NASA should consider getting into the cheesy disaster movie business. It already has an elevator pitch for a low-budget film. “You’ve heard of sharknado, now get ready for sharkcano,” NASA’s Goddard Space Flight Center tweeted on Sunday.

NASA hasn’t lost its mind. Goddard shared an image from the Earth-observing Landsat 9 satellite showing a disturbance in the ocean. “The Kavachi Volcano in the Solomon Islands is home to two species of sharks,” Goddard explained. “It’s also one of the most active submarine volcanoes in the Pacific, seen here erupting underwater by Landsat 9.”

According to NASA’s Earth Observatory, Kavachi started erupting in October last year and satellite images showed the change in water color in April and May of this year. The volcano’s summit is about 65 feet (20 meters) below the waves.

A wider satellite view shows Kavachi discoloring the water just south of Vangunu Island.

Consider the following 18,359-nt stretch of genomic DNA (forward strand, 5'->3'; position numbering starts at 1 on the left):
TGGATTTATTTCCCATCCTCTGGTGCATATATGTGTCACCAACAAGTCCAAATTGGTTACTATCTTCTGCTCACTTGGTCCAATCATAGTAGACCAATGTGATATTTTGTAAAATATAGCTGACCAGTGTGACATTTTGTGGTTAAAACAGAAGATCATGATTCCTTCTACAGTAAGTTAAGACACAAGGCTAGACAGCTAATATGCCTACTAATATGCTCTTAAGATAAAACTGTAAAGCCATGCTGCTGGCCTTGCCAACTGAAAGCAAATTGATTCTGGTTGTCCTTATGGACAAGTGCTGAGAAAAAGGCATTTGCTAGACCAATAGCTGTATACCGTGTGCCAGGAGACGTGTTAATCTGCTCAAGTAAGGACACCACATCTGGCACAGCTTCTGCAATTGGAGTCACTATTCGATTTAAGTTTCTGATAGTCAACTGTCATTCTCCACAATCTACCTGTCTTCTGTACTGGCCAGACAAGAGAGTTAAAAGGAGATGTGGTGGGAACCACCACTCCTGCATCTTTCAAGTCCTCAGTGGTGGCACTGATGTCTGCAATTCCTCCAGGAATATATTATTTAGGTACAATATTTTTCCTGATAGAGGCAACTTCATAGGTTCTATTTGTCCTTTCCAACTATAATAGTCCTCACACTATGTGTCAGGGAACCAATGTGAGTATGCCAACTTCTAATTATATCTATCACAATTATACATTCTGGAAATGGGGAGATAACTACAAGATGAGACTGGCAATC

NASA Earth Observatory/Joshua Stevens/USGS

We’ve established the volcano part of the equation, but what about the sharks? A 2015 expedition, detailed in a paper published in Oceanography, found hammerhead and silky sharks living in the hot and acidic environment of the volcano’s crater. “The ecosystem that is supported by the extreme environment of Kavachi’s crater may offer clues to the types of animals that have survived past major changes in ocean chemistry, and those that will thrive in future ocean conditions,” the study said.

Kavachi has a long history of eruptions, and it’s looking to continue that streak. Now NASA just needs to check if Ian Ziering is available, then round up a film crew and some underwater chainsaws.